Most weight loss interventions target obese or super-obese patients who have adjacent comorbidities, such as type 2 diabetes or sleep apnea. But Boston-based Gelesis aims to change that with its hydrogel pill Plenity, which was cleared by U.S. FDA in April. (See BioWorld MedTech, April 16, 2019.)

It presented a post-hoc analysis of pivotal trial data at Obesityweek – which took place Nov. 2 through 7 in Las Vegas – that showed the oral, nonsystemic, superabsorbent hydrogel pill enabled adults who reached a body mass index (BMI) of less than 27 to lose an average of 13.5% of their weight, with twice as many adults reaching that BMI with Plenity than on placebo. A BMI of about 25 to 30 is considered overweight, while higher than that is obese.

Overweight need

Plenity was cleared as an aid for weight management in overweight and obese adults with a BMI of 25-40 kg/m2, when used in conjunction with diet and exercise. About 80 million U.S. adults fall into the overweight category and have few options to aid them in weight loss, or to help them to prevent sliding into obesity and run the risk of the associated common comorbidities.

"It should give clinicians and patients more confidence that this can be used for people who are in the overweight category – and that's a BMI of 25 to 30. You don't have to be truly obese to benefit from Plenity," Gelesis CMO Harry Leider told BioWorld MedTech.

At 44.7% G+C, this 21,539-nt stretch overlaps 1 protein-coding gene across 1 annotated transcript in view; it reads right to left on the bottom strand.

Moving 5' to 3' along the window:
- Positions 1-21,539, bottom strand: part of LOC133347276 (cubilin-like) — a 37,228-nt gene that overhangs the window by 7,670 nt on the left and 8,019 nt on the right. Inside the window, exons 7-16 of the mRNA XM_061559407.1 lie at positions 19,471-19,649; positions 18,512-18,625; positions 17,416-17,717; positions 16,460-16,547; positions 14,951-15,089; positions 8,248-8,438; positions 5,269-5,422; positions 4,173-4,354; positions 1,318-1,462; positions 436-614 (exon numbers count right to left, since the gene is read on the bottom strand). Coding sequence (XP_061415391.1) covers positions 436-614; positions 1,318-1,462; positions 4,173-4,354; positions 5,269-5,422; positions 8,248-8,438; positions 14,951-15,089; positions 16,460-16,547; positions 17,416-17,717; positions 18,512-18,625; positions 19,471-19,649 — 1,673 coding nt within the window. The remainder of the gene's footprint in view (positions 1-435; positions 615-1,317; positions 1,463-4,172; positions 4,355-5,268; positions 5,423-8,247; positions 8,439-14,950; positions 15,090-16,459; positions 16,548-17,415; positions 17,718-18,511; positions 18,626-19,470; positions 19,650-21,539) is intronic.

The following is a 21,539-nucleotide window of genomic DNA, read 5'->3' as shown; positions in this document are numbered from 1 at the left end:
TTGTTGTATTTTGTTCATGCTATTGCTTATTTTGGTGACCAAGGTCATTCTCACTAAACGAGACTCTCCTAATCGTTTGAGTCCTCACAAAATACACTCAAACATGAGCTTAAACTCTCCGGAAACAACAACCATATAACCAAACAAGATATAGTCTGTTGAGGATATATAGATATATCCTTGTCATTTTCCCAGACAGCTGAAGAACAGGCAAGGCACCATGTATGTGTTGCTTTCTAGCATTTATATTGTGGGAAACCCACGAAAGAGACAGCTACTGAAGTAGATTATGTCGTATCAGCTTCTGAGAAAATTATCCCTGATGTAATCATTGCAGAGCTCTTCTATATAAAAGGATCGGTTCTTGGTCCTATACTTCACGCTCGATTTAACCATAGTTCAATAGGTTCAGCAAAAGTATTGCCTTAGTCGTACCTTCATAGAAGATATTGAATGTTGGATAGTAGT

"This kind of safety and efficacy data for people who are at the lower end of the spectrum by the time they get to the end of the study has the implication that Plenity can be used with confidence in most people who want to lose 10 to 15, or [even] 20 to 25 pounds," he added. "They don't necessarily have to be in that obese category."

The company expects to expand upon this early launch next year. A full-capacity, unconstrained launch will kick into gear in 2021. The price point is expected to be low enough that motivated patients will be willing to pay for it out of pocket; U.S. payers have a mixed history of paying for weight loss drugs.

In Europe, Gelesis already has submitted for a CE mark and is optimistic that it will receive it within the next few months. The company likely will partner in Europe for distribution. In China, India and the Middle East, Gelesis has attracted licensing interest and plans to do deals on that front.

All told, about 150 million U.S. adults are overweight or obese. But the health consequences weigh heavily on those who are simply overweight; roughly 40% of BMI-related deaths were in overweight adults.

"In order to break the cycle of adult obesity and have a meaningful impact on both individual and population health, we should shift the treatment paradigm to prevent obesity by treating patients when they are overweight and before they meet the clinical definition of obesity," said Ken Fujioka, a weight loss expert and endocrinology researcher at Scripps Clinic and scientific advisor to Gelesis. "This subgroup analysis provides clear and compelling insight into the safety and efficacy of Plenity treatment in overweight patients with a lower BMI, and – in conjunction with the exciting results from the overall study – provide a strong rationale for Plenity as an early therapeutic intervention for adults with excess weight."